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Contributions

Obtained funding: J.W., G.H., T.D.S. Study design and developed concept: S.E.B., A.M.V., J.W., G.H., R.D., A.T.C., N.S., P.W., P.W.F., T.D.S. Data collection: S.E.B., D.A.D., H.A.K., M. Mangino, J.M., I.L., D.H. Data analysis: A.M.V., M. Mangino., F.A., R.D., J.C., C.B., S.G., E.B., M. Mazidi, P.W., N.S. Study coordination: S.E.B., H.A.K., D.A.D., G.H., J.W. Writing the manuscript: S.E.B., A.M.V., D.A.D., M. Mazidi, J.W., J.C., I.L., J.M.O., C.D.G., L.M.D., A.T.C., N.S., P.W.F., T.D.S. All authors reviewed and revised the final manuscript.

Corresponding authors

Correspondence to Ana M. Valdes or Tim D. Spector.

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Competing interests

T.D.S., S.E.B., A.M.V., F.A., P.W.F., L.M.D. and N.S. are consultants to Zoe Global Ltd (‘Zoe’). J.W., G.H., R.D., H.A.K., J.C., C.B., S.G., E.B., P.W. and I.L. are or have been employees of Zoe. Other authors have no conflict of interest to declare.

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Peer review information Jennifer Sargent was the primary editor on this article and managed its editorial process and peer review in collaboration with the rest of the editorial team.

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Extended data

Extended Data Fig. 1 Consort Diagrams for UK and US populations in the PREDICT 1 study.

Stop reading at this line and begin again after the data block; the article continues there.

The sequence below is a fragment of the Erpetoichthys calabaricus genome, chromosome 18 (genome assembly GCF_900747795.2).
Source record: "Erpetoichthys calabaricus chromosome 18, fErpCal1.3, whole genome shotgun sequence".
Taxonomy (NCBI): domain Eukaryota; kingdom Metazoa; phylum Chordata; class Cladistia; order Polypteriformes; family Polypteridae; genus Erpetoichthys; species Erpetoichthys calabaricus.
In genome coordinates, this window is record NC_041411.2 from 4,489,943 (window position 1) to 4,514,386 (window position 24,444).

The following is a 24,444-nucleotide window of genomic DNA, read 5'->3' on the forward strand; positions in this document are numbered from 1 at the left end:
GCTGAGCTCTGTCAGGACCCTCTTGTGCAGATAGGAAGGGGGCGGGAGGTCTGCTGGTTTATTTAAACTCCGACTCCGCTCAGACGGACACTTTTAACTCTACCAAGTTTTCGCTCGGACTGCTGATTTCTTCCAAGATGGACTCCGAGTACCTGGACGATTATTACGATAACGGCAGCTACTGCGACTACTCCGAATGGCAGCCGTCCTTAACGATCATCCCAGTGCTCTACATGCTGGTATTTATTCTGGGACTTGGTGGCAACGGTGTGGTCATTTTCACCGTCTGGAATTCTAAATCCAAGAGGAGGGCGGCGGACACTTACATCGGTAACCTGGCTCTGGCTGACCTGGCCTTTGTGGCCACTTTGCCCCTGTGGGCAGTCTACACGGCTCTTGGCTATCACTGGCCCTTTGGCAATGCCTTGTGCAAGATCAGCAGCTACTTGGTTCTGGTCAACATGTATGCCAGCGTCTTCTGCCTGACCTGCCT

Consort Diagrams for a, UK and b, US populations in the PREDICT 1 study.

Extended Data Fig. 2 Repeatability in the PREDICT 1 study.

Repeatability in the PREDICT 1 study. a, Intraclass correlations. b, Pearson’s correlation and CV of 2h-iAUCs measured with two monitors worn by the same participant (n = 377). P-value from two-sided t-test c, Mean and standard error of fasting and postprandial serum insulin and C-peptide concentrations during the clinic visit in the PREDICT 1 study, n = 1,036. Source data

Extended Data Fig. 3 Frequency distribution of in-person ranking for 6 of meals shown in Fig. 6a.

Frequency distribution of in-person ranking for 6 of meals shown in Fig. 6a. (High fat 40 g = meal 7, High protein = meal 8, UK average = meal 2, High carb = meal 4, OGTT = meal 5, Uk average at lunch = meal 2). n = 1102 participants. Source data

Extended Data Fig. 4 Machine learning comparisons, cross validation and repeatability.

Machine learning comparisons, cross validation and repeatability. a, Bland-Altman plots comparing predicted and measured postprandial responses in TG, glucose and C-peptide using UK and US data. Sample sizes used were (n = number of meals) triglyceride UK: n = 958 US: n = 91; C-peptide UK: n = 957 US: n = 93; Glucose UK: n = 11550 US: n = 1200. b, Leave-one-out cross-validated Pearson R scores in PREDICT UK. 5-fold cross validation for triglyceride6h-rise on n = 958 meals, for lgucoseiAUC0-2h on n = 11,550 meals, p-values shown for two-sided t-test c, comparison of models using repeat meals vs not using them. Source data

Supplementary information

Reporting Summary

Supplementary Software

Scripts used for data analysis and machine-learning model.

Supplementary Tables 1–5

Supplementary Tables 1–5.

Source data

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Source Data Extended Data Fig. 2

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Berry, S.E., Valdes, A.M., Drew, D.A. et al. Human postprandial responses to food and potential for precision nutrition. Nat Med 26, 964–973 (2020). https://doi.org/10.1038/s41591-020-0934-0